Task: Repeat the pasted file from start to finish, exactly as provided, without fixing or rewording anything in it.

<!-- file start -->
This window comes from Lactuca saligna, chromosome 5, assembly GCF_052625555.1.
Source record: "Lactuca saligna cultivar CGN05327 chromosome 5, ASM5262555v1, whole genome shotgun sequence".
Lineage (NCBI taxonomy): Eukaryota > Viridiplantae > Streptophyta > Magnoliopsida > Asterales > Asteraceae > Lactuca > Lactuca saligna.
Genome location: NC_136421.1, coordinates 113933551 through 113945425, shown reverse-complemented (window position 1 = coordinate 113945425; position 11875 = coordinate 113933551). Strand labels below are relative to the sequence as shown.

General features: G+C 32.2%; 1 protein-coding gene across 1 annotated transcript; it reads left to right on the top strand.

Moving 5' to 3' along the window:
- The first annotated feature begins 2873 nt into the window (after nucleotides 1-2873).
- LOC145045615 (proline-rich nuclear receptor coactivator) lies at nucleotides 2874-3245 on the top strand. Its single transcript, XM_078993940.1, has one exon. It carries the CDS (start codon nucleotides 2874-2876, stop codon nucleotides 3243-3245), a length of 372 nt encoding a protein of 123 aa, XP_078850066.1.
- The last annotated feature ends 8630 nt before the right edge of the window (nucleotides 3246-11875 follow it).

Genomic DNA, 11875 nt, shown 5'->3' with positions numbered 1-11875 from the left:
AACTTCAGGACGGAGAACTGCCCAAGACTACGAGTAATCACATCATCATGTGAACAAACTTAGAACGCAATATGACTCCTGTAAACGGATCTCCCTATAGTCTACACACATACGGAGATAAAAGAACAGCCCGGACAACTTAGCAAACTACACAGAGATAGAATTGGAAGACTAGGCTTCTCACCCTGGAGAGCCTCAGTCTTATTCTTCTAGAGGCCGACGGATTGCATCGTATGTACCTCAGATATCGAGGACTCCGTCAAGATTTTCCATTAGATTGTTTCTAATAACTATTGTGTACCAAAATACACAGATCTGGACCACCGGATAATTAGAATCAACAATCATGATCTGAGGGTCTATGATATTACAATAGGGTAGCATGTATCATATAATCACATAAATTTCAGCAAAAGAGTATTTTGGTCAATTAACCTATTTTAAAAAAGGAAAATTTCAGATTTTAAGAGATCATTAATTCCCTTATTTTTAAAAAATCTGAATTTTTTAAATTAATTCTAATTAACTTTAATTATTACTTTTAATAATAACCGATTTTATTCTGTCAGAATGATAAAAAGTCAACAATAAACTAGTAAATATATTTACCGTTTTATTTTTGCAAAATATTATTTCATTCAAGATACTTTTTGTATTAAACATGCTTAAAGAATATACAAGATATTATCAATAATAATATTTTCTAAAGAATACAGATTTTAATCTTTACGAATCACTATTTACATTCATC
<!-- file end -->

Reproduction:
This window comes from Lactuca saligna, chromosome 5, assembly GCF_052625555.1.
Source record: "Lactuca saligna cultivar CGN05327 chromosome 5, ASM5262555v1, whole genome shotgun sequence".
Lineage (NCBI taxonomy): Eukaryota > Viridiplantae > Streptophyta > Magnoliopsida > Asterales > Asteraceae > Lactuca > Lactuca saligna.
Genome location: NC_136421.1, coordinates 113933551 through 113945425, shown reverse-complemented (window position 1 = coordinate 113945425; position 11875 = coordinate 113933551). Strand labels below are relative to the sequence as shown.

General features: G+C 32.2%; 1 protein-coding gene across 1 annotated transcript; it reads left to right on the top strand.

Moving 5' to 3' along the window:
- The first annotated feature begins 2873 nt into the window (after nucleotides 1-2873).
- LOC145045615 (proline-rich nuclear receptor coactivator) lies at nucleotides 2874-3245 on the top strand. Its single transcript, XM_078993940.1, has one exon. It carries the CDS (start codon nucleotides 2874-2876, stop codon nucleotides 3243-3245), a length of 372 nt encoding a protein of 123 aa, XP_078850066.1.
- The last annotated feature ends 8630 nt before the right edge of the window (nucleotides 3246-11875 follow it).

Genomic DNA, 11875 nt, shown 5'->3' with positions numbered 1-11875 from the left:
AACTTCAGGACGGAGAACTGCCCAAGACTACGAGTAATCACATCATCATGTGAACAAACTTAGAACGCAATATGACTCCTGTAAACGGATCTCCCTATAGTCTACACACATACGGAGATAAAAGAACAGCCCGGACAACTTAGCAAACTACACAGAGATAGAATTGGAAGACTAGGCTTCTCACCCTGGAGAGCCTCAGTCTTATTCTTCTAGAGGCCGACGGATTGCATCGTATGTACCTCAGATATCGAGGACTCCGTCAAGATTTTCCATTAGATTGTTTCTAATAACTATTGTGTACCAAAATACACAGATCTGGACCACCGGATAATTAGAATCAACAATCATGATCTGAGGGTCTATGATATTACAATAGGGTAGCATGTATCATATAATCACATAAATTTCAGCAAAAGAGTATTTTGGTCAATTAACCTATTTTAAAAAAGGAAAATTTCAGATTTTAAGAGATCATTAATTCCCTTATTTTTAAAAAATCTGAATTTTTTAAATTAATTCTAATTAACTTTAATTATTACTTTTAATAATAACCGATTTTATTCTGTCAGAATGATAAAAAGTCAACAATAAACTAGTAAATATATTTACCGTTTTATTTTTGCAAAATATTATTTCATTCAAGATACTTTTTGTATTAAACATGCTTAAAGAATATACAAGATATTATCAATAATAATATTTTCTAAAGAATACAGATTTTAATCTTTACGAATCACTATTTACATTCATC